Farmers, LCRA eye continuing drought


MORE UNRAVELING THAN USUAL is required as Paul Tybor (above), manager of the Hill Country Underground Water Conservation District, measures how low the water is in a monitor well over the Ellenberger Aquifer. To measure the depth of the wa-ter, Tybor lowers a probe into the well. The probe beeps when it hits the water, Tybor then reads the tape measure attached to the probe. The aquifer is about 15 feet above its historic low point. — Standard-Radio Post/Austin Eck

By Austin Eck

            

The Lower Colorado River Authority (LCRA) is warning that the current drought is likely to continue throughout the summer.

The LCRA’s warning is based primarily on the levels of lakes Travis and Buchanan which together are 38 percent full.

The drought in Fredericksburg is considered severe using the Palmer Drought Index. The Palmer Drought Index is used by meteorologists to determine the severity of a long term drought.

“Water levels in the city wells are low, but they are fairly stable,” said Paul Tybor, manager of the Hill Country Underground Water Conservation District. “They are starting to trend downward.”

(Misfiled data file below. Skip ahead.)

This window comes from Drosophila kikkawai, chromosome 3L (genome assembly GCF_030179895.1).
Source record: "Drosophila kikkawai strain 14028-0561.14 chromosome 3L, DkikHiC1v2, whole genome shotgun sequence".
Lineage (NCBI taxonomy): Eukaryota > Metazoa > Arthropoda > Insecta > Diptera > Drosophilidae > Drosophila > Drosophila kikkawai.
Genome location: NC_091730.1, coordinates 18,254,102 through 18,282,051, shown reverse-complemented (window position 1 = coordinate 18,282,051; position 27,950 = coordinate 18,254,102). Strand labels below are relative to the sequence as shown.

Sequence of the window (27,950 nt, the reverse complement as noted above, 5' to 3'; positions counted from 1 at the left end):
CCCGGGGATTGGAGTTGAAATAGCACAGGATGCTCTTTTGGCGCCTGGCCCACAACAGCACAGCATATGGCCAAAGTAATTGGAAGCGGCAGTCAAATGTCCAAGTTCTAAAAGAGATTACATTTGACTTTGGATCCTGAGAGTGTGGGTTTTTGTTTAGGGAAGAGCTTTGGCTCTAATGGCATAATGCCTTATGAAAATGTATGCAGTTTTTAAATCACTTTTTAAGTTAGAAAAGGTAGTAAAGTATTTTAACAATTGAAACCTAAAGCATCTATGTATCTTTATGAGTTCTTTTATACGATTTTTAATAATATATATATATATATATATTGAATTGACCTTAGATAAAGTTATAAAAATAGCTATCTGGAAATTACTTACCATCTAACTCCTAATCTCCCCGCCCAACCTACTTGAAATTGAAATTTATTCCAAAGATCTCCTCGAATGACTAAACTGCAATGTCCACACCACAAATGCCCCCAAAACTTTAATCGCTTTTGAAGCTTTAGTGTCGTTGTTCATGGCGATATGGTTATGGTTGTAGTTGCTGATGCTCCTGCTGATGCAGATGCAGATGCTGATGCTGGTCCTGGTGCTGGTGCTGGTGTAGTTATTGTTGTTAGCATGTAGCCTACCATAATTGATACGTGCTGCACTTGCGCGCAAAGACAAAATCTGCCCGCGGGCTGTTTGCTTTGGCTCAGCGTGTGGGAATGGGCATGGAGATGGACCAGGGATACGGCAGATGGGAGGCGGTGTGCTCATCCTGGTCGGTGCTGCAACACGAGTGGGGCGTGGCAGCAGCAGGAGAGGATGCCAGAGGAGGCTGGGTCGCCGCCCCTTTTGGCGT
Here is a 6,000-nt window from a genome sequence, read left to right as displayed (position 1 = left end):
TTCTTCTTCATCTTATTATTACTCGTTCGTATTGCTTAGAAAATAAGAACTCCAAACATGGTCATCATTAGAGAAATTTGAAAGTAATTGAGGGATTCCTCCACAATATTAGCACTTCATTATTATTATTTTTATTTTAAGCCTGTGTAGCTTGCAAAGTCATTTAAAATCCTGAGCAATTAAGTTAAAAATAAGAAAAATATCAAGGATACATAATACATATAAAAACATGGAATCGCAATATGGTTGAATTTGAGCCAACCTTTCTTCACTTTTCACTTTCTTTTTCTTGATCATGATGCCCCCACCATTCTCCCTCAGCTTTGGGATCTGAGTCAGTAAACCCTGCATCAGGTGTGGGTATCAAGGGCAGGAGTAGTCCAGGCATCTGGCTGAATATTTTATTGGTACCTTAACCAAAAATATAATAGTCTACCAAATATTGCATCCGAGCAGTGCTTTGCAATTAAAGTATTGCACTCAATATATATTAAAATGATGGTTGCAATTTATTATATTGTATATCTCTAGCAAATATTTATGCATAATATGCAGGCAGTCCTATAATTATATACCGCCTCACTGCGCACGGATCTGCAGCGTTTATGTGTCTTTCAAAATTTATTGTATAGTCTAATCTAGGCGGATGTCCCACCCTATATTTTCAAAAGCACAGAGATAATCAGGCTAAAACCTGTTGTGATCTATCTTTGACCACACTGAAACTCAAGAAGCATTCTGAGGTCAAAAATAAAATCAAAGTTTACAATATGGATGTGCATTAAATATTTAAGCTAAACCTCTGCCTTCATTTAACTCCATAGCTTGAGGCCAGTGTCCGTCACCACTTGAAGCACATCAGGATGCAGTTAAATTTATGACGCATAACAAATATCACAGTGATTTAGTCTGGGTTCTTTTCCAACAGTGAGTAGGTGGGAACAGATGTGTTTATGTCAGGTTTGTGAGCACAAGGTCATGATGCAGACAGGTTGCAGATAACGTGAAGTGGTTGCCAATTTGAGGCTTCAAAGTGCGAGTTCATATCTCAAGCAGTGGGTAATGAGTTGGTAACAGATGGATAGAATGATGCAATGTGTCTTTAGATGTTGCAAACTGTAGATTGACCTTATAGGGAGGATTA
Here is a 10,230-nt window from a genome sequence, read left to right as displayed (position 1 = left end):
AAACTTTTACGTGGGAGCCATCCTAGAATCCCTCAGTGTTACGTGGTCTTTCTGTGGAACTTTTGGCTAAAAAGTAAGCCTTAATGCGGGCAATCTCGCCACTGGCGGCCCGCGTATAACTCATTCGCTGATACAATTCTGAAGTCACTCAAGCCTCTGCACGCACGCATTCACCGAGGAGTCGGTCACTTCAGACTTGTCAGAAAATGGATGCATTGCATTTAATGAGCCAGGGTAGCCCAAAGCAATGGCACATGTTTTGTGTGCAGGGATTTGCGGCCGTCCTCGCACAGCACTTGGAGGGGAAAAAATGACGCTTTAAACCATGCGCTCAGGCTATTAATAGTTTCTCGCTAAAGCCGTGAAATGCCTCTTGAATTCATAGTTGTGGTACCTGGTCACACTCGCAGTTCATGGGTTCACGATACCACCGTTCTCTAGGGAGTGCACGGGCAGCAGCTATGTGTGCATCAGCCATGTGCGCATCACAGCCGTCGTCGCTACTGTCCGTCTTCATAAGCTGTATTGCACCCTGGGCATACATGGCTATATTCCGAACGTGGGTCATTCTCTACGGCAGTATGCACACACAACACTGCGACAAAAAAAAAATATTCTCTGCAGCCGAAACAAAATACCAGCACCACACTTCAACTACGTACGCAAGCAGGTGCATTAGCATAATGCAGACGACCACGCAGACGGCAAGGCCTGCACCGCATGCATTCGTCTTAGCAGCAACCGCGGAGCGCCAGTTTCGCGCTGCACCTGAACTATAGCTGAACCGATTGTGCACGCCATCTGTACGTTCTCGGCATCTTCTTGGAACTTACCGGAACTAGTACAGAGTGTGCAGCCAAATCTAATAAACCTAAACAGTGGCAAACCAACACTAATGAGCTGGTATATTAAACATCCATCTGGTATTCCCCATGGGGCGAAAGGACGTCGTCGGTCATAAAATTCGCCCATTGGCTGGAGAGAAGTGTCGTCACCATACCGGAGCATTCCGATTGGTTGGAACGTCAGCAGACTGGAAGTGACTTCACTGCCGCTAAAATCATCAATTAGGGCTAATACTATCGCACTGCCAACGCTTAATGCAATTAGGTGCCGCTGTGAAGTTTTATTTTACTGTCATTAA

In the monitor well, the water is 80 feet down. The lowest it had ever been was in 2011 when the water was 95 feet down, and in wetter years water is about 50 feet down in the well.

The Ellenberger Aquifer, where most of the water for the city of Fredericksburg comes from, is 15 feet above its historical low.

“The rains we’ve had throughout this year aren’t what I consider to be a recharging event,” said Tybor. “They’ve been good for soil moisture. As far as any good deep percolation, we just have not had any of that in quite some time.”  

The rains that have occurred in Gillespie County are not what the aquifer needs to recharge. The rain gets tied up in the root systems of the plants. For the aquifer to have a solid recharging event, the ground needs to be completely saturated, so the water can work its way down to the aquifer, he said. 

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